Research Papers: Materials and Fabrication

Numerical Analysis of Microstructure and Residual Stress in the Weld Zone of Multiwire Submerged Arc Welding

[+] Author and Article Information
Enlin Yu, Haixiang Xiao

National Engineering Research Center for
Equipment and Technology of Cold Rolling Strip,
Yanshan University,
Qinhuangdao 066004, China

Yi Han

National Engineering Research Center for
Equipment and Technology of Cold Rolling Strip,
Yanshan University,
Qinhuangdao 066004, China
e-mail: hanyi2008@vip.qq.com

Ying Gao

College of Materials Science and Engineering,
Hebei University of Science and Technology,
Shijiazhuang 050018, China

1Corresponding author.

Contributed by the Pressure Vessel and Piping Division of ASME for publication in the JOURNAL OF PRESSURE VESSEL TECHNOLOGY. Manuscript received November 5, 2015; final manuscript received July 27, 2016; published online September 28, 2016. Assoc. Editor: Haofeng Chen.

J. Pressure Vessel Technol 139(2), 021404 (Sep 28, 2016) (11 pages) Paper No: PVT-15-1249; doi: 10.1115/1.4034404 History: Received November 05, 2015; Revised July 27, 2016

As oil and gas pipelines develop toward large throughput and high pressure, more and more attention has been paid to welding quality of oil pipelines. Submerged arc welding is widely applied in manufacturing of large-diameter welded pipes, and the welding quality has an impact on pipeline safety. With a multiwire submerged arc welding test platform and real-time temperature measurement system, temperature measurement has been done for multiwire submerged arc welding process with and without flux coverage, respectively. As a result, thermal cycling curves in both cases have been obtained, and convection and radiation coefficients of flux-covered X80 pipeline steel in air-cooled environment have been corrected. By using sysweld software, a finite-element computational model was set up for microstructure and residual stress in the weld zone of multiwire longitudinal submerged arc welding. Comparative experiment has been done to obtain welding temperature field with relatively high accuracy. Calculation and analysis of residual stress versus preheat residual stress decreased with increasing preheat temperature up to 100 °C, meanwhile content of bainite in microstructure fell, facilitating reduction in residual stress to some extent. This study provides quantitative reference for further optimization of welding parameters and improvement in weld mechanical properties.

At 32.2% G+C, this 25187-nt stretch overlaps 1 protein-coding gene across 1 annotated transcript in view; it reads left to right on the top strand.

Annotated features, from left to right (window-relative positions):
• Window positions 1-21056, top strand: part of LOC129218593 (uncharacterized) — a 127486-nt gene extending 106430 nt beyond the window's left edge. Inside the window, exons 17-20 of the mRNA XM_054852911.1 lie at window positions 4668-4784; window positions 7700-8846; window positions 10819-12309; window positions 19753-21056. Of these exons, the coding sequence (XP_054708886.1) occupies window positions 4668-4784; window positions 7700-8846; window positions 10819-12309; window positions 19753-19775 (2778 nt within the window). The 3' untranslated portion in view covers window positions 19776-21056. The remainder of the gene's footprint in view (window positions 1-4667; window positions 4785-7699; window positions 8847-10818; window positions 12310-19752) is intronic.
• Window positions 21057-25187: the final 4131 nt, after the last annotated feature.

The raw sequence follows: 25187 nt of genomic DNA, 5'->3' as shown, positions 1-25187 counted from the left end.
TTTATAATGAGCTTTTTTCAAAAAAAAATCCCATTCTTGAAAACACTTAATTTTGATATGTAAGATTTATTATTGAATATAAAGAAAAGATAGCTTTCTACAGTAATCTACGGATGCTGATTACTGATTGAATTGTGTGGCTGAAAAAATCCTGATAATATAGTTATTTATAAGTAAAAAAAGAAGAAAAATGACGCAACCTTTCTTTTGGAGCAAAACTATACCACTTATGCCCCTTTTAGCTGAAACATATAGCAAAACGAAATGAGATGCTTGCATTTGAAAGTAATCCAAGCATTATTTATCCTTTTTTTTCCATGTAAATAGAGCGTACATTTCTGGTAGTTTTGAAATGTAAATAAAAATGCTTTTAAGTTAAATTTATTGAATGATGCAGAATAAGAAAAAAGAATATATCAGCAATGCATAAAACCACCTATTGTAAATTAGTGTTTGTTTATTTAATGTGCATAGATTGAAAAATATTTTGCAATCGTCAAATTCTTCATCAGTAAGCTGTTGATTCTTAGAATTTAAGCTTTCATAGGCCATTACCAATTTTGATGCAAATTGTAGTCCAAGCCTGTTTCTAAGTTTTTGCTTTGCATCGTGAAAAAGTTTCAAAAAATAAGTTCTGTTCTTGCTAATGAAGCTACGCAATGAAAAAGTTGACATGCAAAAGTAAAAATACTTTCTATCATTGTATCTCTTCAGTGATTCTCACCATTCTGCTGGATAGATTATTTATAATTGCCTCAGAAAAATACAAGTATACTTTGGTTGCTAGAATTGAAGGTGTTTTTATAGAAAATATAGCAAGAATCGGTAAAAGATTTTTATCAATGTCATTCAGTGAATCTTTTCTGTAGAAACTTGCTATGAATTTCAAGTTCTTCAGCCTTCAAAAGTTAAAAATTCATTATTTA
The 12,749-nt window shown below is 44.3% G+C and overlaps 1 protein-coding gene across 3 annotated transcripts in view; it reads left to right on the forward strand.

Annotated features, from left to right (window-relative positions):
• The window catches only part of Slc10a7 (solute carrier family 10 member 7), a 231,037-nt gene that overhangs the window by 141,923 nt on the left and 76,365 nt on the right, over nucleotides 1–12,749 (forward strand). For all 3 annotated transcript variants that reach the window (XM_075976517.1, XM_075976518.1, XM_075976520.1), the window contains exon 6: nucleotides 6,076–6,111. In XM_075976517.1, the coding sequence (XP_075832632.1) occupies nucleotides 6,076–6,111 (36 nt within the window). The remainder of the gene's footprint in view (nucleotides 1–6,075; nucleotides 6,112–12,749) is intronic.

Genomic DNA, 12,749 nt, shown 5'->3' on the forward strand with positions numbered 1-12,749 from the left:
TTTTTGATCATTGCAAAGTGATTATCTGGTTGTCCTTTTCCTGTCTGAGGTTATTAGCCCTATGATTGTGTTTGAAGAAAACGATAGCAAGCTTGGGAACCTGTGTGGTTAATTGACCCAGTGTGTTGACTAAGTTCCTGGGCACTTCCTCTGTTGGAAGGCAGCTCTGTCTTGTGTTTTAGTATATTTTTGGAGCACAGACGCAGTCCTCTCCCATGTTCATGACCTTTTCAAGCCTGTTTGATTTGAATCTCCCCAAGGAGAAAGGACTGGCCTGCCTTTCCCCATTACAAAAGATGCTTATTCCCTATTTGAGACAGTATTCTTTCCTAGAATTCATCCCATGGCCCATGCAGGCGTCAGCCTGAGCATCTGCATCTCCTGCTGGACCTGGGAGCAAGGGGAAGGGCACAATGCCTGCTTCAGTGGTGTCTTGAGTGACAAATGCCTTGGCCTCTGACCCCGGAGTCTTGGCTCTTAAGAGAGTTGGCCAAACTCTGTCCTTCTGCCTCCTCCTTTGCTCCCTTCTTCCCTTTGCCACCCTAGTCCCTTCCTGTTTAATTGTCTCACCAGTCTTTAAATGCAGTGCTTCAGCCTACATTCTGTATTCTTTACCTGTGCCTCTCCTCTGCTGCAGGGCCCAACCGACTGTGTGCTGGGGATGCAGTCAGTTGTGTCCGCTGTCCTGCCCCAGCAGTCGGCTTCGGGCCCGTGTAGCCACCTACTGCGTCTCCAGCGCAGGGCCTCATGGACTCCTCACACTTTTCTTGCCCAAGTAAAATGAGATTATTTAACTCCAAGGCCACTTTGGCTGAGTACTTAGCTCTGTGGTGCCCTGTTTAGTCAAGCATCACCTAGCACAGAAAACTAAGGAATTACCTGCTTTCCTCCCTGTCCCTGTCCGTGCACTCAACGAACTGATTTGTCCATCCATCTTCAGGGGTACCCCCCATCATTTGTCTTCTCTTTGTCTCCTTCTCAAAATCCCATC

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Fig. 1

Weldment: (a) weldment dimensions; (b) temperature measuring holes; and (c) weldment

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Fig. 2

The mechanical properties: (a) the yield stress with temperature and (b) the stress–strain curve

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Fig. 3

Temperature measurement during welding

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Fig. 4

Thermal cycling curves in two cases, with and without flux: (a) with flux; (b) without flux; and (c) comparison between cases with and without flux

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Fig. 5

Temperature contour plots of inside welding at different time points: (a) 0.14 s; (b) 0.6 s; (c) 1.44 s; (d) 2 s; (e) 4 s; and (f) 54.5 s

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Fig. 6

Temperature contour plots of outside welding at different time points: (a) 1200.14 s; (b) 1200.6 s; (c) 1201.44 s; (d) 1202 s; (e) 1254.5 s; and (f) 2500 s

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Fig. 7

Comparison between calculated and measured thermal cycling curves

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Fig. 8

Comparison between simulation and welding test results: (a) inside welding and (b) outside welding

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Fig. 9

Distribution of each stress versus position: (a) z = −9; (b) z = −6; (c) z = 5; and (d) z = 2

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Fig. 10

Distribution of each stress at z = −9 versus preheat temperature: (a) axial stress; (b) circumferential stress; (c) radial stress; and (d) von Mises equivalent stress

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Fig. 11

Microstructure field contour plots of the weldment cooled till 2500 s after welding: (a) martensite microstructure; (b) bainite microstructure; (c) ferrite microstructure; and (d) austenite microstructure

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Fig. 12

Metallographic photos: (a) point A; (b) point B; (c) point C; and (d) point D

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Fig. 13

Curves of microstructure variation at point H versus preheat temperature: (a) no preheating; (b) preheating at 50 °C; (c) preheating at 75 °C; (d) preheating at 100 °C; and (e) preheating at 125 °C




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